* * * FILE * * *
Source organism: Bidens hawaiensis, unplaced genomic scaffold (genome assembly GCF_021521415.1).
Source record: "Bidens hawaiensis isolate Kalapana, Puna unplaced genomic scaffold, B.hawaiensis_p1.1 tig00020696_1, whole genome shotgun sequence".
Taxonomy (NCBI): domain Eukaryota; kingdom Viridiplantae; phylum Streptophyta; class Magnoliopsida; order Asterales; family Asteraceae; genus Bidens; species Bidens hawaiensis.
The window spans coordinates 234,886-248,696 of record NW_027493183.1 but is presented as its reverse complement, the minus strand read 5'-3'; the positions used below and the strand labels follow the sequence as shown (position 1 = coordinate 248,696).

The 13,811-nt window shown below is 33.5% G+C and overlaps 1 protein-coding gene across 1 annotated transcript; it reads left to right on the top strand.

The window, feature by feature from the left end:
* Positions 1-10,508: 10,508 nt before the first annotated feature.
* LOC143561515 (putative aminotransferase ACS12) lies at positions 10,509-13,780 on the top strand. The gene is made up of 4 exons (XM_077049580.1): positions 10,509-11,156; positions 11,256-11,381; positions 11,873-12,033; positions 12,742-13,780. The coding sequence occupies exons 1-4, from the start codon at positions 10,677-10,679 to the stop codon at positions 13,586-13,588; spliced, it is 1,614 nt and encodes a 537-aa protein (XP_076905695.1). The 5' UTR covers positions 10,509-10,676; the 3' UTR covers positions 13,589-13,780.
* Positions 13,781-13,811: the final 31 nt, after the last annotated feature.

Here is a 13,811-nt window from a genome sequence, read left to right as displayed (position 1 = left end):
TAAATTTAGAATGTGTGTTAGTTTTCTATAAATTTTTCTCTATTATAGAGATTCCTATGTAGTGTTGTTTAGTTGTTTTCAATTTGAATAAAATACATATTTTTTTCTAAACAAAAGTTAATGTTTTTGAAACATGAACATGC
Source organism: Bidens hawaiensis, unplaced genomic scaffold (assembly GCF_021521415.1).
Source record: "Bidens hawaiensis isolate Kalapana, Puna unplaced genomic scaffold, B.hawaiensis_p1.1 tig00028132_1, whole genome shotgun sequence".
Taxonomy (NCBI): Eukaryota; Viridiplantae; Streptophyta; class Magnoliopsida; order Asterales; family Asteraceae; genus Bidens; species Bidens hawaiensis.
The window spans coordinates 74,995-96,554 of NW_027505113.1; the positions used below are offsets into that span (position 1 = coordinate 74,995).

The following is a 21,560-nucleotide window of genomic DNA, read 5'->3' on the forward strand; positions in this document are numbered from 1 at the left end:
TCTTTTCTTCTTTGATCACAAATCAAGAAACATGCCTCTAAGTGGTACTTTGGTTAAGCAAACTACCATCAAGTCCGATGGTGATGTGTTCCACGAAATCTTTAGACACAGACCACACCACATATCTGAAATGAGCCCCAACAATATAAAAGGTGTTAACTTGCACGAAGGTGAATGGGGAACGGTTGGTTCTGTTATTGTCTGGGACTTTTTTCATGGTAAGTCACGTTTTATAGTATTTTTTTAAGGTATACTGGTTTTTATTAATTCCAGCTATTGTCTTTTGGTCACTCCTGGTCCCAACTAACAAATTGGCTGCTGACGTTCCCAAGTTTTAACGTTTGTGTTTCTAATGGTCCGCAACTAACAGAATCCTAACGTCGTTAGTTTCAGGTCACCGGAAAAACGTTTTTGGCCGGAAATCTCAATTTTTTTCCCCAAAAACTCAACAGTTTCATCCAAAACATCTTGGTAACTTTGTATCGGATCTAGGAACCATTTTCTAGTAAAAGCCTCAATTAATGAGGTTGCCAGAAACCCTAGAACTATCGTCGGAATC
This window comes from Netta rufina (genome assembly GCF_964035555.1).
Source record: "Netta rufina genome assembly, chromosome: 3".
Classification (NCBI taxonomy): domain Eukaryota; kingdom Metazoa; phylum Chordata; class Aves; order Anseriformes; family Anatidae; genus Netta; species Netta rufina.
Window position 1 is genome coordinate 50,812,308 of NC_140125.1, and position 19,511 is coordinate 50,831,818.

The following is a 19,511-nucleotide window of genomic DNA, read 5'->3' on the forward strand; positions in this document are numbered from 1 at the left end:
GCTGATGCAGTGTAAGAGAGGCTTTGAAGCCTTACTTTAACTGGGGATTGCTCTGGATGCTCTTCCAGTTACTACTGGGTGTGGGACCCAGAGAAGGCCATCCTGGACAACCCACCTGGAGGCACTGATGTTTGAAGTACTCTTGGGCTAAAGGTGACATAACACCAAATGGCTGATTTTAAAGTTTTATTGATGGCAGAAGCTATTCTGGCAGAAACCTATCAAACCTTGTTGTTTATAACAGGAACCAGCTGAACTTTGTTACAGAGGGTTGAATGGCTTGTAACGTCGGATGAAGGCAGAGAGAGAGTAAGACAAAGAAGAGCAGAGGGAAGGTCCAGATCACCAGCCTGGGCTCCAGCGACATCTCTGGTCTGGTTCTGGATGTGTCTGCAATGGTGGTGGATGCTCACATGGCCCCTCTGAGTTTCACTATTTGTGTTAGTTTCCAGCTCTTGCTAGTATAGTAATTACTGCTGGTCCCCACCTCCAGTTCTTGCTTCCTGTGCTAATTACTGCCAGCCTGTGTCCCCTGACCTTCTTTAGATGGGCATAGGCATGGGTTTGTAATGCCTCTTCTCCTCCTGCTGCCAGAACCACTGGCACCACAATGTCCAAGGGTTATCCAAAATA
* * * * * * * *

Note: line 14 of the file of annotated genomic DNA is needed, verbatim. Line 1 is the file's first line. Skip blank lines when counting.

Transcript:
Taxonomy (NCBI): Eukaryota; Viridiplantae; Streptophyta; class Magnoliopsida; order Asterales; family Asteraceae; genus Bidens; species Bidens hawaiensis.